Could vs Did Edition – Keyless Ignition Lawsuit

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THE CAR COACH REPORTS:

August 21, 2015

 

Could Versus Did Edition

 

keyless ignition lawsuit
image courtesy of carreview.com

 

Remember when California passed the law against frivolous lawsuits? That happened back in 1995. I’m not quite sure how this case against 10 auto manufacturers over the danger of keyless ignitions doesn’t violate that civil statute: http://www.reuters.com/article/2015/08/26/us-autos-ignition-lawsuit-idUSKCN0QV1PH20150826

 

The suit, filed by 28 named complainants, alleges that BMW-Mini, Daimler, Toyota, Lexus, Volkswagen, Ford, Fiat Chrysler, GM, Honda, Acura, Nissan, Infiniti, Hyundai and Kia were knowledgeable and negligent in their design of keyless ignitions.

 

Knowledgeable and negligent about what you might ask? Apparently, the 28 plantiffs (and more importantly their lawyers—more on that in a moment) think that everyone thinks or might think that keyless ignition means you don’t have to turn your car off when you get to your garage, your job, or wherever else you might drive. They also think that failure to maybe possibly not know that you have to turn the engine off could possibly end up causing injury or death. That sentence is intentionally vague. Now, let that logic sink in. Mights and possiblys and coulds abound.

 

Let me say it in a more direct way: these people are suing all the car companies because someone could get hurt or die from carbon monoxide poisoning from not turning off their keyless ignition. One of my favorite parts of this suit is the allegation that the auto companies knew this was dangerous. No. I don’t believe that. Maybe the “malevolent” auto makers just counted on humans being smarter than the average piece of pocket lint and knowing that you still have to turn the car off.

 

My second favorite part of the suit is that the attorneys for the plaintiffs are seeking to make this a class action suit and are suing for compensatory and punitive damages because this “defect” is dangerous but more importantly it causes their clients’ vehicles to lose value. Come! On! Eye roll.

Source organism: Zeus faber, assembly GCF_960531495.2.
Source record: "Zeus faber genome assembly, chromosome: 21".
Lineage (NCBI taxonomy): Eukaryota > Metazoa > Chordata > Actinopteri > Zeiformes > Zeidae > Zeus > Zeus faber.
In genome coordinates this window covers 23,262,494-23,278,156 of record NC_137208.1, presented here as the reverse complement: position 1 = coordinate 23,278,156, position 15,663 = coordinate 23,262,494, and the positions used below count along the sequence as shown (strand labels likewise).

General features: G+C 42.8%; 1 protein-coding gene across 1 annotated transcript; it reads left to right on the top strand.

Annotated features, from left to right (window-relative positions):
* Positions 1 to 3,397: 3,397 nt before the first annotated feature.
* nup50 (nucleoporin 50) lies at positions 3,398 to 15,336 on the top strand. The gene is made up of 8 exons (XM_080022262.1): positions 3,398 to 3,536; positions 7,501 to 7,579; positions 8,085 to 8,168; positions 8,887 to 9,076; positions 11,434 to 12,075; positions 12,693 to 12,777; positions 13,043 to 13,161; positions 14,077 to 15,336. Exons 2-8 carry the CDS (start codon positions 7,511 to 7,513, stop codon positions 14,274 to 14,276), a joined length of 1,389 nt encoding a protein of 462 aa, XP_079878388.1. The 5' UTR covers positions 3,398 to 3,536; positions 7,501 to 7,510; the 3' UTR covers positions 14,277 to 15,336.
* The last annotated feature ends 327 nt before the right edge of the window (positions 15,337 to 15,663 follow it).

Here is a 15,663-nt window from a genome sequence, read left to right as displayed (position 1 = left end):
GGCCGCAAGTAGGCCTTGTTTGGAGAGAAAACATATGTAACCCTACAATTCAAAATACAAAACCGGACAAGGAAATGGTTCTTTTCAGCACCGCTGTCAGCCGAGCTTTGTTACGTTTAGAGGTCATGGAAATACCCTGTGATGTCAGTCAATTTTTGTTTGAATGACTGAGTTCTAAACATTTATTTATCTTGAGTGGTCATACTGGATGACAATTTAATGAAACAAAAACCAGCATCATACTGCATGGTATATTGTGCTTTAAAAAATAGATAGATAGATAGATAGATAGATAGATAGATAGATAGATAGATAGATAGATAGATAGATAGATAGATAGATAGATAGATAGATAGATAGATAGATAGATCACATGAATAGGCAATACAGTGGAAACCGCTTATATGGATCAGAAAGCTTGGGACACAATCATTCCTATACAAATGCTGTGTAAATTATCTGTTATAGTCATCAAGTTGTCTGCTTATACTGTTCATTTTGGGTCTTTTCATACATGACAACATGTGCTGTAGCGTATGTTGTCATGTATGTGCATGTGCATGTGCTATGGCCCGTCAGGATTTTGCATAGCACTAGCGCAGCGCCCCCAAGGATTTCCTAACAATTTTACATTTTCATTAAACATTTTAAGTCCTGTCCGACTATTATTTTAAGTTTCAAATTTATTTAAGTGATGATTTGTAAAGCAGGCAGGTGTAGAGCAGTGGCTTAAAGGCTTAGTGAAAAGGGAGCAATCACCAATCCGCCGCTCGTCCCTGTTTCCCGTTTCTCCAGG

And Reuters is trying really hard to validate this suit. They really are. They stir in some tangentially related facts about carbon monoxide poisoning and mention the Takata recall to give the article and case legitimacy. They failed miserably. Get a grip folks.

 

Asking for an auto shut off feature—which the lawsuit also asks for—is fine. That’s probably a good idea for those who don’t understand basic vehicle operations such as shutting off the car. Compensatory and punitive damages? No. Unless one of the 13 deaths in 12 years is related to one of the complainants, the judge should throw this case where it belongs. In the trash.

 

But what do you think?

 

Post your comments below!

 

 

 

My Final Thought:

 

New York resident Stephen Ruth has had enough of red light cameras and disabled four of them. He then posted the video to teach other Americans how to do the same in their cities. http://www.autoblog.com/2015/08/26/man-disables-red-light-camera-posts-how-to-video/

 

The fact that a citizen went so far as to disable cameras and then post YouTube videos to empower citizens to take back their liberty should say a lot to government at all levels. The American people are really getting tired of their liberties being restricted and usurped.

 

And in true American government fashion, the citizen was arrested and charged with four counts of criminal tampering. That should also tell us something.

 

This whole thing makes me feel a little like it could be from V for Vendetta. Okay, maybe not quite so extreme, but you get my point. Take note, folks. Take note.

 

But what do you think?

 

Post your comments below!

 

Love Your Car! See you next week!

 

–Lauren Fix

 

 

 

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